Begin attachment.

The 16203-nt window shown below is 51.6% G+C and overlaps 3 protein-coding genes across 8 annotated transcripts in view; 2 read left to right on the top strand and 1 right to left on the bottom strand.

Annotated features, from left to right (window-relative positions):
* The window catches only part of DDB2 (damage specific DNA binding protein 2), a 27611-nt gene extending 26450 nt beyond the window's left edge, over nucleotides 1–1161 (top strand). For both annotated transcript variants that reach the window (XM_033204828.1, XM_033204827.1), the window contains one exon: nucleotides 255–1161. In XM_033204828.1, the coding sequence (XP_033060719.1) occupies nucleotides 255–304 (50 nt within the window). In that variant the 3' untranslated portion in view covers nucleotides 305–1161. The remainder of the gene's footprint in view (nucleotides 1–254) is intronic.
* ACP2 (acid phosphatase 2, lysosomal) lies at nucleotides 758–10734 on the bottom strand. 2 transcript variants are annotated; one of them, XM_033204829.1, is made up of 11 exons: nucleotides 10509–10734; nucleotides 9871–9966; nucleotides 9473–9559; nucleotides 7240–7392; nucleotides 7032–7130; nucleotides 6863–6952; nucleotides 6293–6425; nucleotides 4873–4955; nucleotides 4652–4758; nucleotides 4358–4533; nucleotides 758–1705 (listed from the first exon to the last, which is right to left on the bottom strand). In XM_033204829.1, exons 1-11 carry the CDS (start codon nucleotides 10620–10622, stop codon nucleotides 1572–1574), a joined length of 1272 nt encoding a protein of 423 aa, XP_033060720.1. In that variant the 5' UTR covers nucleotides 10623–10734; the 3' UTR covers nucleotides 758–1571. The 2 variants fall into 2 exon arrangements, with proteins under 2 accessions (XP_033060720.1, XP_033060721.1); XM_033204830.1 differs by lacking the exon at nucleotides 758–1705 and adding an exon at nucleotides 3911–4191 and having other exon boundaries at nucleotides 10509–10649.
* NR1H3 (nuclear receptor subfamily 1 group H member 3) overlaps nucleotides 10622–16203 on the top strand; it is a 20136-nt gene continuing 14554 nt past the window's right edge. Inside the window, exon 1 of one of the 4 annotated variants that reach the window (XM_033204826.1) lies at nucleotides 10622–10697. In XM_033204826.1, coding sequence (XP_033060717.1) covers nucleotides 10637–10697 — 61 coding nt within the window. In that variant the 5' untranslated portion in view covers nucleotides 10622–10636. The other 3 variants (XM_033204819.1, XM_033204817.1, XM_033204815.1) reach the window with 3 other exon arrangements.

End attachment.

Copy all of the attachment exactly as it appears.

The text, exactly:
The 16203-nt window shown below is 51.6% G+C and overlaps 3 protein-coding genes across 8 annotated transcripts in view; 2 read left to right on the top strand and 1 right to left on the bottom strand.

Annotated features, from left to right (window-relative positions):
* The window catches only part of DDB2 (damage specific DNA binding protein 2), a 27611-nt gene extending 26450 nt beyond the window's left edge, over nucleotides 1–1161 (top strand). For both annotated transcript variants that reach the window (XM_033204828.1, XM_033204827.1), the window contains one exon: nucleotides 255–1161. In XM_033204828.1, the coding sequence (XP_033060719.1) occupies nucleotides 255–304 (50 nt within the window). In that variant the 3' untranslated portion in view covers nucleotides 305–1161. The remainder of the gene's footprint in view (nucleotides 1–254) is intronic.
* ACP2 (acid phosphatase 2, lysosomal) lies at nucleotides 758–10734 on the bottom strand. 2 transcript variants are annotated; one of them, XM_033204829.1, is made up of 11 exons: nucleotides 10509–10734; nucleotides 9871–9966; nucleotides 9473–9559; nucleotides 7240–7392; nucleotides 7032–7130; nucleotides 6863–6952; nucleotides 6293–6425; nucleotides 4873–4955; nucleotides 4652–4758; nucleotides 4358–4533; nucleotides 758–1705 (listed from the first exon to the last, which is right to left on the bottom strand). In XM_033204829.1, exons 1-11 carry the CDS (start codon nucleotides 10620–10622, stop codon nucleotides 1572–1574), a joined length of 1272 nt encoding a protein of 423 aa, XP_033060720.1. In that variant the 5' UTR covers nucleotides 10623–10734; the 3' UTR covers nucleotides 758–1571. The 2 variants fall into 2 exon arrangements, with proteins under 2 accessions (XP_033060720.1, XP_033060721.1); XM_033204830.1 differs by lacking the exon at nucleotides 758–1705 and adding an exon at nucleotides 3911–4191 and having other exon boundaries at nucleotides 10509–10649.
* NR1H3 (nuclear receptor subfamily 1 group H member 3) overlaps nucleotides 10622–16203 on the top strand; it is a 20136-nt gene continuing 14554 nt past the window's right edge. Inside the window, exon 1 of one of the 4 annotated variants that reach the window (XM_033204826.1) lies at nucleotides 10622–10697. In XM_033204826.1, coding sequence (XP_033060717.1) covers nucleotides 10637–10697 — 61 coding nt within the window. In that variant the 5' untranslated portion in view covers nucleotides 10622–10636. The other 3 variants (XM_033204819.1, XM_033204817.1, XM_033204815.1) reach the window with 3 other exon arrangements.